As we navigate through February, some may easily let the month slip by without acknowledging Black History Month.
But as a community, especially as a knowledgeable and perceptive student body, we cannot let the month pass without promoting the celebration of black culture, no matter what racial background we have.
History matters. It helps us understand current black movements, black leaders and black struggles.
Black History Month may often be associated with the 1960s civil rights movement, but modern black movements like Black Lives Matter and black leaders show that history is always being made and that we must participate in it.
We all as individuals have the potential to advocate for Black History Month, whether we’re celebrating our own heritage or learning about and empathizing with one outside of our own.
So what can we do to celebrate? The easiest answers lie here at UTA.
The campus is in the midst of hosting about 20 Black History Month events, organized by a variety of academic divisions and student organizations.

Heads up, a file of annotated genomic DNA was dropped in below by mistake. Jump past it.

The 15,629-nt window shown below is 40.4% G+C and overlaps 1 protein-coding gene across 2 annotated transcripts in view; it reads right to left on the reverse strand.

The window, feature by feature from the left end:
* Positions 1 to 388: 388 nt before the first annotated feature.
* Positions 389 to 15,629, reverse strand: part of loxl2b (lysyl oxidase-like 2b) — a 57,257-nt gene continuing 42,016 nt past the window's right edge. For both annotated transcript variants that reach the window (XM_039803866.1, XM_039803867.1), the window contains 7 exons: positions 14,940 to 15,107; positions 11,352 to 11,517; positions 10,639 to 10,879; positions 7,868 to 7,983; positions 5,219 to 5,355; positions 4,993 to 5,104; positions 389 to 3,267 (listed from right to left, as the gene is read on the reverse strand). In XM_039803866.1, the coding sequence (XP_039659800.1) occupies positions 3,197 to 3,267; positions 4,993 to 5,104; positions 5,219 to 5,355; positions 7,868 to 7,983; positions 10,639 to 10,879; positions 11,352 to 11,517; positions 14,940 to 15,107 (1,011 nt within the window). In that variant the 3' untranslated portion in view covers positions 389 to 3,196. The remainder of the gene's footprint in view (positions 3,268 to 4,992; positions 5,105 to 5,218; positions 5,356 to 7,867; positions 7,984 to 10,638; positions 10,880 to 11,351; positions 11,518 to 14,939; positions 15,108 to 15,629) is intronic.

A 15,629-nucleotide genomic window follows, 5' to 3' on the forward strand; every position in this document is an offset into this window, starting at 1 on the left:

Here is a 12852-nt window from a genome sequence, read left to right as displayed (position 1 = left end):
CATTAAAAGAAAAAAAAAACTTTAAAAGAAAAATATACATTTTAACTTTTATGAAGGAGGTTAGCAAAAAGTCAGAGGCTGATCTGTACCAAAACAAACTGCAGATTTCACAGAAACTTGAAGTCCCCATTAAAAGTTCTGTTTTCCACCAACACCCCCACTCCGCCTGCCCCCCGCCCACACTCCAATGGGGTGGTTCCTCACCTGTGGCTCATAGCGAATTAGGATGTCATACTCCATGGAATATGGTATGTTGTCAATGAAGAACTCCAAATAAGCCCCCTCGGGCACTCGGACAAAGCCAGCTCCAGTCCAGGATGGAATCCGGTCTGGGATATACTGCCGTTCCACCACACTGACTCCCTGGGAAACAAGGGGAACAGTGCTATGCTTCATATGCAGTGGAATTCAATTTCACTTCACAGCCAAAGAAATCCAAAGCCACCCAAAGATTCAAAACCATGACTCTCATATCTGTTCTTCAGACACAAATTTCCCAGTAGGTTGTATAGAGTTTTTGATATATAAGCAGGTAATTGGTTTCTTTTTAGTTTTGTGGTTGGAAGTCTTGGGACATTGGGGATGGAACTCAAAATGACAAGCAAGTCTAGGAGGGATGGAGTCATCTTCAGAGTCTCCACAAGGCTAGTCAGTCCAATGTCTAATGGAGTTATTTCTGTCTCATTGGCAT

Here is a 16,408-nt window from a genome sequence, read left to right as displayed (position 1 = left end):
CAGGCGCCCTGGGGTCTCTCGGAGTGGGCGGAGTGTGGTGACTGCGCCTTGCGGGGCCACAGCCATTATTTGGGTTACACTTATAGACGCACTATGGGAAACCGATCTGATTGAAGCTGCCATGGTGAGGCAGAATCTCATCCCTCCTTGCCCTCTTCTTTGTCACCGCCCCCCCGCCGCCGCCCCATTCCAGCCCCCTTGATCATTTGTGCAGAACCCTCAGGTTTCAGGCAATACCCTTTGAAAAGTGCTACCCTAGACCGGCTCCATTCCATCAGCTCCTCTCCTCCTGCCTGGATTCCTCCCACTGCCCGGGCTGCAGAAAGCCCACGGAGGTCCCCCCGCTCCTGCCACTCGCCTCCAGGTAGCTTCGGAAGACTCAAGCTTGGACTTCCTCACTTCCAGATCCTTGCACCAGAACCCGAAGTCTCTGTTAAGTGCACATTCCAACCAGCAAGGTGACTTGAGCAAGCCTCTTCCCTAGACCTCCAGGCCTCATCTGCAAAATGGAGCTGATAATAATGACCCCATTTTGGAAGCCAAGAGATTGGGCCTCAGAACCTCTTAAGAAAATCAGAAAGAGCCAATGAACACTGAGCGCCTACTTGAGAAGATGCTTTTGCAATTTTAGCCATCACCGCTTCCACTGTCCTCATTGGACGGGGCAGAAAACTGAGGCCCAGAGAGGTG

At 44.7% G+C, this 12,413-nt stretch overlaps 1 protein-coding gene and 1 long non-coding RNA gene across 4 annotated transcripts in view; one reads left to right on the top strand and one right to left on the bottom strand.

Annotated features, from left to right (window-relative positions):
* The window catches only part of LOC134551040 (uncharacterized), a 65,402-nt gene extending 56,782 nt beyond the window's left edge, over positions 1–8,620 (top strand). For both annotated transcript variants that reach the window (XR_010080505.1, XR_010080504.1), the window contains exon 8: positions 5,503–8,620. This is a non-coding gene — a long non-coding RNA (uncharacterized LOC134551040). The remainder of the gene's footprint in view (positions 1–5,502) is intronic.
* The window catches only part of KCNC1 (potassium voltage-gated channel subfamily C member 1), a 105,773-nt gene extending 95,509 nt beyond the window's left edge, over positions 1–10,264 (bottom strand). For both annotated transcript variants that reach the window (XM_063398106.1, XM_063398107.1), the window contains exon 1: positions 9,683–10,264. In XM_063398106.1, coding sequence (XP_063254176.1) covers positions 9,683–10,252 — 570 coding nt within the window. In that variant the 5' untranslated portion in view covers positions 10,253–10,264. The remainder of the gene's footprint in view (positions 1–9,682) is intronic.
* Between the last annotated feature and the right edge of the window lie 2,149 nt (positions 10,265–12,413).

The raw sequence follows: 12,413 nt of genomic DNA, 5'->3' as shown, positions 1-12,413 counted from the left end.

They kicked things off with a Black Heritage Celebration on Feb. 1 and will host events like the Black N Blue Police Panel on Feb. 10, the Black HAIR-itage Gallery on Feb. 16 and a Poetry Slam on Feb. 21.
If you wish to go further, the NAACP has several suggestions as to what one can do to contribute to this month.
Their suggestions include supporting a black-owned business; donating to a black organization or a historically black college or university; watching a film, reading a book or buying a work of art created by a black artist; learning about an unsung hero of black history and many more.
The excuses we make to not contribute to Black History Month are plenty, but none of them are convincing. We can’t pretend to care about the celebration of excellence of ourselves or our neighbors but not actively participate in the month dedicated to that celebration. It’s up to us to decide and act, this month and after.
The Shorthorn Editorial Board is made up of opinion editor David Silva Ramirez; editor in chief Brian Lopez; news editor Rocio Hernandez; multimedia editor Anna Geyer; Jacob Reyes, life and entertainment editor; Amanda Padilla, life and entertainment reporter; and copy editor Andrew Walter.
Hernandez was not present for this editorial decision, and associate news editor Angelica Perez filled in.